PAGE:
• Join over 1.2 million students every month
  • Accelerate your learning by 29%
  • Unlimited access from just £6.99 per month

The Beveridge Report was merely a re-working of old ideas. How far do you agree with this view considering the changing treatment of the poor 1834-1948?

Extracts from this document...

Introduction

The Beveridge Report was merely a re-working of old ideas. How far do you agree with this view considering the changing treatment of the poor 1834-1948? In June 1941 William Beveridge was appointed to the chair of a special committee convened to assess existing social insurance schemes and make recommendations for improvements that could be implemented after the war. Beveridge, in fact, eventually exceeded his brief and produced a comprehensive national programme for social reform. Within his report Beveridge identified want, disease, ignorance, squalor and idleness as five 'giants' which obstructed social progress and then proposed an interlocking matrix of strategies through which these could be overcome. Despite its great length his report was an immediate best seller and was received by the public 'as a new gospel.' This essay will trace the development of the concepts that the Beverage Report encapsulated and assess whether the proposals of his report were genuinely revolutionary or simply existing ideas that his committee had restructured. The foremost giant identified in the Beveridge Report was 'want'. He maintained that no British citizen should ever again find themselves in a position of serious need. In 1834 the dominant attitude was that everyone, no matter how humble, could lift themselves and their families to a position of prosperity and that any help provided would take away that person's determination to do so. By the early 1900s attitudes had shifted considerably and work by social investigators like Booth and Rowntree, and social commentators such as Charles Dickens, highlighted the need to provide more support ...read more.

Middle

The grant was extended in 1839 and the government began gradually to involve itself in this aspect of everyday life. The genuine need for a more educated working class became relevant to politicians following the 1867 Reform Bill and as Britain's industrial supremacy became threatened by apparently better educated foreign workers. Such issues stimulated the introduction of the 1870 Forster's Education Act which effectively provided access to primary education throughout the country. In 1902 the possibility for free secondary education was introduced, and by 1918 the official national school leaving age had been raised to fourteen. The recommendations of Beverage's report were implemented in1944 through Butler's Education Act. All education was for the first time to be available free of charge and the school leaving age was raised to fifteen with a planned extension to sixteen a few years later. It was proposed that compulsory part time education should also be introduced up to the age of eighteen as soon as practical. This aspect of the Beveridge report seemed little more than the next step of a natural progression in the development of British education. Indeed the raising of the school leaving age to fifteen had been proposed as early as 1926 in the Haddow Report and many children were already being provided with free education. Beveridge was also determined to confront what he termed 'squalor'. This effectively meant substandard living conditions. In the 1830s rapid urbanisation created a 'squalor' crisis in most major cities. ...read more.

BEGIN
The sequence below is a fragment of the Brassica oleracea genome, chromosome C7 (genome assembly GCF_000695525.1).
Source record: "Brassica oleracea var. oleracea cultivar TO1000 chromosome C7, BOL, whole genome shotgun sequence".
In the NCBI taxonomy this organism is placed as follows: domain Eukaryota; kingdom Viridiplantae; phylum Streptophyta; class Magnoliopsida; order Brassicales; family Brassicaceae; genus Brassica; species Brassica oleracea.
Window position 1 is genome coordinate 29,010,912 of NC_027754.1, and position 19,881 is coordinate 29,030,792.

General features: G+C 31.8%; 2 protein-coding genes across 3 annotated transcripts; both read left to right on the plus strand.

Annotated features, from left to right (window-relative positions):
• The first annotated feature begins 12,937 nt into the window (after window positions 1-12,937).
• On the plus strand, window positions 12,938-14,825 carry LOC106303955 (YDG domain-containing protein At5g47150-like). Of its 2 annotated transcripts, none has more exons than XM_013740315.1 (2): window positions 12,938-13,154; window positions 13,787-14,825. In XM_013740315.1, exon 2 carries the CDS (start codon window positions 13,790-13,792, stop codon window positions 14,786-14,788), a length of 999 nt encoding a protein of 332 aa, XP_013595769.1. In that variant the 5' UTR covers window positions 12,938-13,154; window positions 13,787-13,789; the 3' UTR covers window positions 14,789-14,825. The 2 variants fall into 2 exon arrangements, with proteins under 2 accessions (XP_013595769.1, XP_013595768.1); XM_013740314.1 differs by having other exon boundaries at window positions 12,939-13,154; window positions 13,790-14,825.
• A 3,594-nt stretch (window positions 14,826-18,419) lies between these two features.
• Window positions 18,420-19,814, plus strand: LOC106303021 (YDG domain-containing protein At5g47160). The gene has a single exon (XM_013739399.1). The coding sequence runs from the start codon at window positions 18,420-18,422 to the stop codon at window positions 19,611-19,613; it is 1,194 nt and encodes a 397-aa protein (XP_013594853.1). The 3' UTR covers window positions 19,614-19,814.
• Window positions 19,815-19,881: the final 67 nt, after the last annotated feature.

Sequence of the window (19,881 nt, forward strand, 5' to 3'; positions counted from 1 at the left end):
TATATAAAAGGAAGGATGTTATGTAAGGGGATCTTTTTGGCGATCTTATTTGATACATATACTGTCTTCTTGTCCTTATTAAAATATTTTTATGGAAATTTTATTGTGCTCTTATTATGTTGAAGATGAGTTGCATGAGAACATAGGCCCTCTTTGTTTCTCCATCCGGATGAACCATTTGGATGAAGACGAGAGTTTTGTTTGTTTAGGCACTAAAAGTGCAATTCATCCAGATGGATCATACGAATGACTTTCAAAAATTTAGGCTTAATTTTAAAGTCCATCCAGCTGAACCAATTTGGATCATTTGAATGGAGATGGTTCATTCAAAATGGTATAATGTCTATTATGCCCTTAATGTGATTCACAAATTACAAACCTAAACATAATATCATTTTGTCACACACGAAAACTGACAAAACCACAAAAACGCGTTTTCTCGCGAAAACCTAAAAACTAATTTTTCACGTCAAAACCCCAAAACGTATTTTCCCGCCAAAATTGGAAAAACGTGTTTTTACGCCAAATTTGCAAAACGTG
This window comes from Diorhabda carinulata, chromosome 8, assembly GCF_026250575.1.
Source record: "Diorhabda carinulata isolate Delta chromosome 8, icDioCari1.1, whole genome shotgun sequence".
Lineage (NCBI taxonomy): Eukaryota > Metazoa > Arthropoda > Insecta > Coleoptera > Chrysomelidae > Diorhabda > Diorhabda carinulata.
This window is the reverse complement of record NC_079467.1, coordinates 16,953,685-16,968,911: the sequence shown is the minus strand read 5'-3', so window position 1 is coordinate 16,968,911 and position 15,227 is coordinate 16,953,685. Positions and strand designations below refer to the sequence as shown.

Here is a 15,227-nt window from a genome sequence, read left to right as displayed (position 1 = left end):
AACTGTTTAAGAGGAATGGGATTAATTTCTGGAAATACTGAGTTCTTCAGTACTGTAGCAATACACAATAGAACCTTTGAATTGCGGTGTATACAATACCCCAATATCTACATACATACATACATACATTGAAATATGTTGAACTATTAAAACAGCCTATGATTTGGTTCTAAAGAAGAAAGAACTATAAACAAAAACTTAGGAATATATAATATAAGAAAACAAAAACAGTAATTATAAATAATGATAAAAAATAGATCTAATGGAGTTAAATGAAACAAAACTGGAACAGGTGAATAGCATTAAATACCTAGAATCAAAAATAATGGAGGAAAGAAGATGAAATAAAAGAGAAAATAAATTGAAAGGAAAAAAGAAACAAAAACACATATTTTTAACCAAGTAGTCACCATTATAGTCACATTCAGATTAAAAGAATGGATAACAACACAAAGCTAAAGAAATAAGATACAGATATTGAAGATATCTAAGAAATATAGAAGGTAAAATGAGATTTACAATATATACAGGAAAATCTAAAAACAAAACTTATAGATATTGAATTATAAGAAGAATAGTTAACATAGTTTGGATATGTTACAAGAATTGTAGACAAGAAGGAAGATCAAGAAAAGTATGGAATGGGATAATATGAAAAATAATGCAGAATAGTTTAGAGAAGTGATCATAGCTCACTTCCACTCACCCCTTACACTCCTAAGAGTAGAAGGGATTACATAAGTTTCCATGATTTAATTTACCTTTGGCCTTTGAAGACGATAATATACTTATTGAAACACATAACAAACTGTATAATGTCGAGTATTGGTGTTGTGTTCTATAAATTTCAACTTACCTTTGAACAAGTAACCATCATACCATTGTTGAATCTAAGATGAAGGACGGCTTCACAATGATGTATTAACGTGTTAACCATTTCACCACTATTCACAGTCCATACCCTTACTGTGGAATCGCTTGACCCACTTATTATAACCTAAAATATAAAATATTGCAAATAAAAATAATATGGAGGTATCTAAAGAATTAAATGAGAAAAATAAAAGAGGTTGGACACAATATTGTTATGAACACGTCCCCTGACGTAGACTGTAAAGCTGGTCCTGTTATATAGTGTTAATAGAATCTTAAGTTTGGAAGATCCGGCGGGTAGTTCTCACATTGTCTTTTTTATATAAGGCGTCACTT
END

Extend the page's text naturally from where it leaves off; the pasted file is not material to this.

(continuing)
Conclusion

The idea itself was no longer revolutionary; the only new aspect was that it was to be applied to everybody. The Beverage Report provided the direct inspiration for the establishment of the Welfare State and can is generally looked upon as the source of the greatest initiative by any British government to meet the needs of the working people and the poor. Nevertheless a previous attempt to tackle similar issues had occurred under a Liberal government between 1906 and 1914 and there are many similarities between the ideas expressed on both occasions. This is not surprising since Beverage was also a key figure in the implementation of the earlier reforms. The provision of state subsidised insurance against sickness, old age and unemployment was not a new concept in 1942, some provision of free child welfare and medical support was already available and state subsidised quality housing was relatively common. The idea of financing reform through higher taxation of the rich had even been introduced in the 'People's Budget' of 1909. To this extent Beverage was reworking existing ideas in his report. What appeared quite revolutionary in 1942 was the concept that all people, rich or poor were equally entitled to state support and that this support should be universally available. He proposed a 'Welfare State' that would protect all citizens from the 'cradle to the grave'. What also appeared completely new was the actual underlying philosophy behind the report which The Times, in July 1948 commented treated the individual 'as a citizen, not as 'pauper', an object of charity'. ...read more.